"We'll bring you the official word about the availability of the various innovations showcased in Aion Vision as and when. In the meantime, let's take a look at some of those amazing highlights," proclaims the article, not quite living up to the 'future of Aion revealed' text prominently printed on the cover. To be fair to the magazine publishers, the lack of concrete information about Vision likely stems fromNCSoft, but it is still disappointing to see the lead cover article turn out to be completely devoid of information.

The magazine's guide articles are similarly light on substance, or at least, new substance. The Ultimate Guide to Manastones article does contain some useful information for those new to the world of Atreia and wondering what the heck sockets, criticals, and +60s are all about. There are also some spiffy looking tables detailing success probability and complete manastone lists. However, these things have been discussed and archived ad nauseam over at Aion Source and other online hot spots.

The ugly

Something this beautifully produced cries out to be made manifest in physical form rather than existing solely as a stream of ones and zeros.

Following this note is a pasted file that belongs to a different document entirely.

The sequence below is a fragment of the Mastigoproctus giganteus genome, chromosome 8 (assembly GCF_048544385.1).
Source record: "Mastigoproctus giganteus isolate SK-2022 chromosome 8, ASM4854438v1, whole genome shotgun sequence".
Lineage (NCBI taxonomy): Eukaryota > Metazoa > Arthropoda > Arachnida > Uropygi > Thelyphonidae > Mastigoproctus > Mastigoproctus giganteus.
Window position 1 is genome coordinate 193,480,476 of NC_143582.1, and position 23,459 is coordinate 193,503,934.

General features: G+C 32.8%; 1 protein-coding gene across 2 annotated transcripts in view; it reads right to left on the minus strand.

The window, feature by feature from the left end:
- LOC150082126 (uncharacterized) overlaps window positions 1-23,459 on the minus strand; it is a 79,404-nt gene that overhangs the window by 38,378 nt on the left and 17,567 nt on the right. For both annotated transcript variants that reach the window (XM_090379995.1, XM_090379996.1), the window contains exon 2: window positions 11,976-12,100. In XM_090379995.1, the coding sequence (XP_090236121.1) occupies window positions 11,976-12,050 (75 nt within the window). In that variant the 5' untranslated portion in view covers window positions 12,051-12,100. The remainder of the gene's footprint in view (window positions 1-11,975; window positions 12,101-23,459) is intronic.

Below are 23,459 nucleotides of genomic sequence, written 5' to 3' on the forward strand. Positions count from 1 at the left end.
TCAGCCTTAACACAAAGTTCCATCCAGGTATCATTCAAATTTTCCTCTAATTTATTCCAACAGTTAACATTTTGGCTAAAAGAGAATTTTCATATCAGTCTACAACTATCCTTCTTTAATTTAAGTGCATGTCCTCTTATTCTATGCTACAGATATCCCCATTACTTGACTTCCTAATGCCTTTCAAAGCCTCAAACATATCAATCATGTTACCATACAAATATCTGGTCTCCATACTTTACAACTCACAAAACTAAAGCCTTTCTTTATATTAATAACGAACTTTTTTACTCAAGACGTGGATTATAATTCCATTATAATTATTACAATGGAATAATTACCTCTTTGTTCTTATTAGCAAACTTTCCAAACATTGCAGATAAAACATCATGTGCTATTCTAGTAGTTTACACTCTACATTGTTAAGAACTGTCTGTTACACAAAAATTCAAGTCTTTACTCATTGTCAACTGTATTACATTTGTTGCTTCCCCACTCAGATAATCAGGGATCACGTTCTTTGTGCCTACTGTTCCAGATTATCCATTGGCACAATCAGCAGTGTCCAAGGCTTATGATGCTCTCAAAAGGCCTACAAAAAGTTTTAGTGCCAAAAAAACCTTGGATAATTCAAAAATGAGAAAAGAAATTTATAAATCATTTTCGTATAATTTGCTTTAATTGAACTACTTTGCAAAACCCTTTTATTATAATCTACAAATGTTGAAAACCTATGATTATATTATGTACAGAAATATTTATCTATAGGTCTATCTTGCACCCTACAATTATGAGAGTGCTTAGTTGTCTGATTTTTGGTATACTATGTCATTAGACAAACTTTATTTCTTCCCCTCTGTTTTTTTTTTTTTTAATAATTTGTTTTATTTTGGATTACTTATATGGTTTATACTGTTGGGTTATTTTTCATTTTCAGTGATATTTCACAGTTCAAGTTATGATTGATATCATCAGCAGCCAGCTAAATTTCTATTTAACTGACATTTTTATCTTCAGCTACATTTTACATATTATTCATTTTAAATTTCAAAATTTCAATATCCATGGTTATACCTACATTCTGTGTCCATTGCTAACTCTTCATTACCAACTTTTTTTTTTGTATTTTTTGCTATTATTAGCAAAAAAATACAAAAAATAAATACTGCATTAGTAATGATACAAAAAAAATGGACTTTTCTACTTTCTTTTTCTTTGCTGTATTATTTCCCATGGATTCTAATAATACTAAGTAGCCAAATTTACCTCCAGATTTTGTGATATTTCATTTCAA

Maybe it's just me, but I'm growing increasingly weary of the move to digital distribution across all forms of media. I'd love to hold a copy ofThe Official Aion Magazine in my hands, as you can almost feel the slickness of the pages and smell the fresh print. Something this beautifully produced cries out to be made manifest in physical form rather than existing solely as a stream of ones and zeros subject to the whims of its host server. NCSoft and Cranberry no doubt saved a ton of money by not producing an actual magazine, but, putting on my collector/fanboy hat, I'd prefer to pay more for a real product that I can put on my shelf.